This February, the Joint Oireachtas Committee on Health and Children held a series of hearings on the Public Health (Standardised Packaging of Tobacco) Bill 2013. I am strongly in favour of plain packaging for many reasons including: 78% of smokers start before the age of 18; children in Ireland begin smoking at an earlier age than in any other country in Europe; the tobacco industry’s biggest growth area is amongst children; and attractive packaging is used to target young people so that they become addicted from an early age. I could go and on. Suffice to say the evidence is clear and I hope I can count on your support as this important Bill progresses.




So much of my work as a Senator is done off the Seanad floor and I would like to draw your attention to a number of wonderful events I have had the privilege of hosting, attending and contributing to over the last few months:

I have received some very interesting guest blog ( proposals in recent months. The guest blog section of my website is designed to give an additional space for adults and children alike to share their experiences, raise issues of importance to them and voice their concerns. If you, or a young person you know, would like to contribute a piece please email my assistant Amy for further details

Best wishes,


Prize Giving Ceremony for Irish Girl Guides Competition Winners
As a committed Girl Guide, I was immensely proud to welcome the three category winners of the Irish Girl Guides article/photo competition: Sarah Condren; Lauren Mooney; and Charlotte Dougherty to Leinster House on Monday 17 February. Through their winning submissions these young and aspiring journalists have captured the fun, adventure, and challenge of Girl Guiding and have brought the incredible experience of being an Irish Girl Guide to life. After a tour of the Oireachtas and lunch we had a prize giving ceremony with myself, author Sarah Webb, who judged the competition and who was an IGG leader for 15 years, and Jonathan Sultan from Canon Ireland.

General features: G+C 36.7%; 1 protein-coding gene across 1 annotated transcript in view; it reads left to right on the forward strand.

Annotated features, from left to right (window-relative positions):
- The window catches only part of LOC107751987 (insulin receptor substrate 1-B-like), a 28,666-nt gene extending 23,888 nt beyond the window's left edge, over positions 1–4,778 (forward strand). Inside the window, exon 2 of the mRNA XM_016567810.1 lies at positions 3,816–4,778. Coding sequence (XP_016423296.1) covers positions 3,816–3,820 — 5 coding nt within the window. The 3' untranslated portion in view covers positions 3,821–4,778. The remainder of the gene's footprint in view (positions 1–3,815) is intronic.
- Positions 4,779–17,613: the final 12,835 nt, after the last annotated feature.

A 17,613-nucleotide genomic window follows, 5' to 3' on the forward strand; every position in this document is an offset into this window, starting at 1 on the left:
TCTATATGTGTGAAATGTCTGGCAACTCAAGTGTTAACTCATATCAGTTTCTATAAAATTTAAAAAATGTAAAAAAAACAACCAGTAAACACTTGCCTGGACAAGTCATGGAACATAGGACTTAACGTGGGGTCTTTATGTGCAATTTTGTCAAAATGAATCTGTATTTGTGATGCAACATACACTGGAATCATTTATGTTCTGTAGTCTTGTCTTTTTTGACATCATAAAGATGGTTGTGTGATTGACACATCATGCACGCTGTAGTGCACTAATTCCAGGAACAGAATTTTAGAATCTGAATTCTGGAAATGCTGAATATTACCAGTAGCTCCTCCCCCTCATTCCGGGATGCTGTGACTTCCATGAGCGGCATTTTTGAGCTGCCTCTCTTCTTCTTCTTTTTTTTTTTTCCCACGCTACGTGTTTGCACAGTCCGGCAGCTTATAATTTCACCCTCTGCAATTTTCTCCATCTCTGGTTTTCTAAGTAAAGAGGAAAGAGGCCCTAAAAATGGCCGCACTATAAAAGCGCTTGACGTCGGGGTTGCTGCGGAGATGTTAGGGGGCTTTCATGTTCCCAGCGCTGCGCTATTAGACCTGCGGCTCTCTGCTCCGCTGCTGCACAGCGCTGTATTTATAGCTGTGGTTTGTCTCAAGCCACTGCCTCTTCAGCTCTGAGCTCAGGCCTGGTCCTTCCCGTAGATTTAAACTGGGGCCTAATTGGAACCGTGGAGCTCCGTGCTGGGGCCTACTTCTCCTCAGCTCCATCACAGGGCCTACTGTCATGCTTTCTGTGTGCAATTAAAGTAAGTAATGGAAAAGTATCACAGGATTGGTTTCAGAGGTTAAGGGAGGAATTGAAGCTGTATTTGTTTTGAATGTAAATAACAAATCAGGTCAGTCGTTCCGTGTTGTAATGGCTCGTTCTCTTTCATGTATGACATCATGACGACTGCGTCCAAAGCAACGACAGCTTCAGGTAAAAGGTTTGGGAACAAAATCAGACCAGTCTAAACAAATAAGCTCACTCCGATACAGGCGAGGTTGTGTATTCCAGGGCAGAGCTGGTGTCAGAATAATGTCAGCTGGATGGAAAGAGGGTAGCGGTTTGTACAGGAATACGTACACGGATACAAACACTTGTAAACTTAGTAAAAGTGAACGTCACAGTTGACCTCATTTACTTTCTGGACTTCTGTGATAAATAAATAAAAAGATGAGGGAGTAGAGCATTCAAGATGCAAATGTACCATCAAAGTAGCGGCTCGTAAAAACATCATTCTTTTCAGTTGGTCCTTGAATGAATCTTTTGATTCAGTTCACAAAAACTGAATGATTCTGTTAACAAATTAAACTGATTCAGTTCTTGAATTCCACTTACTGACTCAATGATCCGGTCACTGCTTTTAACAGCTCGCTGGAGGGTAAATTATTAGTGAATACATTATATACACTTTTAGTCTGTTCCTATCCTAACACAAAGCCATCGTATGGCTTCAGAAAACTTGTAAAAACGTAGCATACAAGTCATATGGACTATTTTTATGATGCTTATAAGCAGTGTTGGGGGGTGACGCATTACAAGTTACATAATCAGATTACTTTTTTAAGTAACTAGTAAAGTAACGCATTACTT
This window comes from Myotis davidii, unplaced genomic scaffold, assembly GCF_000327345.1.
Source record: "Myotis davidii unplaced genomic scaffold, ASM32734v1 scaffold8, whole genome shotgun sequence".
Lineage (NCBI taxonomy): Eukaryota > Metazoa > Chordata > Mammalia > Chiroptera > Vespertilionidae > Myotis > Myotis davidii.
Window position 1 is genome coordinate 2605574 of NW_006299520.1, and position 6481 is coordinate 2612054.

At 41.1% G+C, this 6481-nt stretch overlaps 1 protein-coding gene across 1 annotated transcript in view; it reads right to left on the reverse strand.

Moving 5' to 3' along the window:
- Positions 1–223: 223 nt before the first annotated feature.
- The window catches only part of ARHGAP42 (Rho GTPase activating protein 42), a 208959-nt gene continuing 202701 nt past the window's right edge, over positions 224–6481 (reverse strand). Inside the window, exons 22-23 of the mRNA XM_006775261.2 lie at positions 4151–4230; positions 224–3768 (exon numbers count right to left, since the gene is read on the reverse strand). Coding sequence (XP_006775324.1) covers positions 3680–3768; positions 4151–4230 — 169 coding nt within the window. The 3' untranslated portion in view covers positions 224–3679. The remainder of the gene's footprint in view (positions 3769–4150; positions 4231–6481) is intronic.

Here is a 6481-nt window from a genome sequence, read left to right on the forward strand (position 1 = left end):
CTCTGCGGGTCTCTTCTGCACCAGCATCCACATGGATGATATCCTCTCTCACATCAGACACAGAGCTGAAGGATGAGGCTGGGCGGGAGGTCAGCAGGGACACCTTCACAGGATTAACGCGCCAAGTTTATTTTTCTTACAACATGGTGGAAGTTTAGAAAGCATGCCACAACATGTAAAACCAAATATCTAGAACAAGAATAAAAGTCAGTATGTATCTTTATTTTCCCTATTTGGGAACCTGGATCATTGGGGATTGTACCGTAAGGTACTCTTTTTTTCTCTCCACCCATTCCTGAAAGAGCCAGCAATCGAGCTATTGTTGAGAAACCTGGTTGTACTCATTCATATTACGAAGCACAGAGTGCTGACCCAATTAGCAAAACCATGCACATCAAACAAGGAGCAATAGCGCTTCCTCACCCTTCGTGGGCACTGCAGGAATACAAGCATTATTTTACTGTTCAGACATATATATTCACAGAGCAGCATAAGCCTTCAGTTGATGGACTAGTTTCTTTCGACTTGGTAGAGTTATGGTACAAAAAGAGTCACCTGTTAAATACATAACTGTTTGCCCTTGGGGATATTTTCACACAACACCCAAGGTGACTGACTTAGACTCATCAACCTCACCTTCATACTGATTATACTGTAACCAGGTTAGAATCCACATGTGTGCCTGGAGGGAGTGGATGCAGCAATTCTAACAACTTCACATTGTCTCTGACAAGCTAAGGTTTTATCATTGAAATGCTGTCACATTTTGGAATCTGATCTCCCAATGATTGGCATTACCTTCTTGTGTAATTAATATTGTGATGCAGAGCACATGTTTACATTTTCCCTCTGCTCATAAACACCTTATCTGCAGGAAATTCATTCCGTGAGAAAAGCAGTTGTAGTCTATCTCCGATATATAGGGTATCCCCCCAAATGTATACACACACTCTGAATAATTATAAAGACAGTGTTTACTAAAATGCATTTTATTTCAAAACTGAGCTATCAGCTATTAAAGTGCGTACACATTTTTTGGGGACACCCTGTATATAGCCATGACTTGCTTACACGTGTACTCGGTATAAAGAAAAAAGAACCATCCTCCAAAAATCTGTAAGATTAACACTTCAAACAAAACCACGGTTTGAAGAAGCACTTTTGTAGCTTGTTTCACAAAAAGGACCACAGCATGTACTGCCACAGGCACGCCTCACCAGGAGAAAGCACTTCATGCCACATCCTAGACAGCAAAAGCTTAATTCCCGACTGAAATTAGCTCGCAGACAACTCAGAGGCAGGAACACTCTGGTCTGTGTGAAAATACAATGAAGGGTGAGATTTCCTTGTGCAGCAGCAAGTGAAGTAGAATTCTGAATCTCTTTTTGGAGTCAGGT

UCD Human Rights Network: Direct Provision

I remain deeply concerned that the administrative system of direct provision, which has been operating in Ireland since April 2000, is detrimental to the welfare and development of asylum seekers, and in particular the 1,666 children currently residing in direct provision accommodation centres throughout Ireland. I raise my concerns at every available opportunity in the Seanad, most recently here (

While there has been very little movement on the issue politically, I am very pleased to see it appearing much more frequently in media and public discourse. I must commend Dr Liam Thornton, Lecturer in Law and member of the UCD Human Rights Network, for his unwavering commitment to ending Direct Provision and his determination in educating the public and student body about the injustice. It was my pleasure to chair and speak at the recent seminar hosted by the UCD Human Rights Network, Direct Provision in Ireland: A Challenge for Law, A Challenge for Rights. In addition to Liam’s own expertise, Sue Conlon from the Irish Refugee Council and Kirsty Linkin from the Northern Ireland Law Centre gave excellent and thought provoking presentations to the students in attendance.

On 10 April 2014, Direct Provision will be in operation for 14 years. To mark this event, the academic blog Human Rights in Ireland ( will dedicate 14 hours to discussion on the law, politics, policy and experience of direct provision. I will be contributing a blog spot and I encourage you to visit the site and learn more about the issues.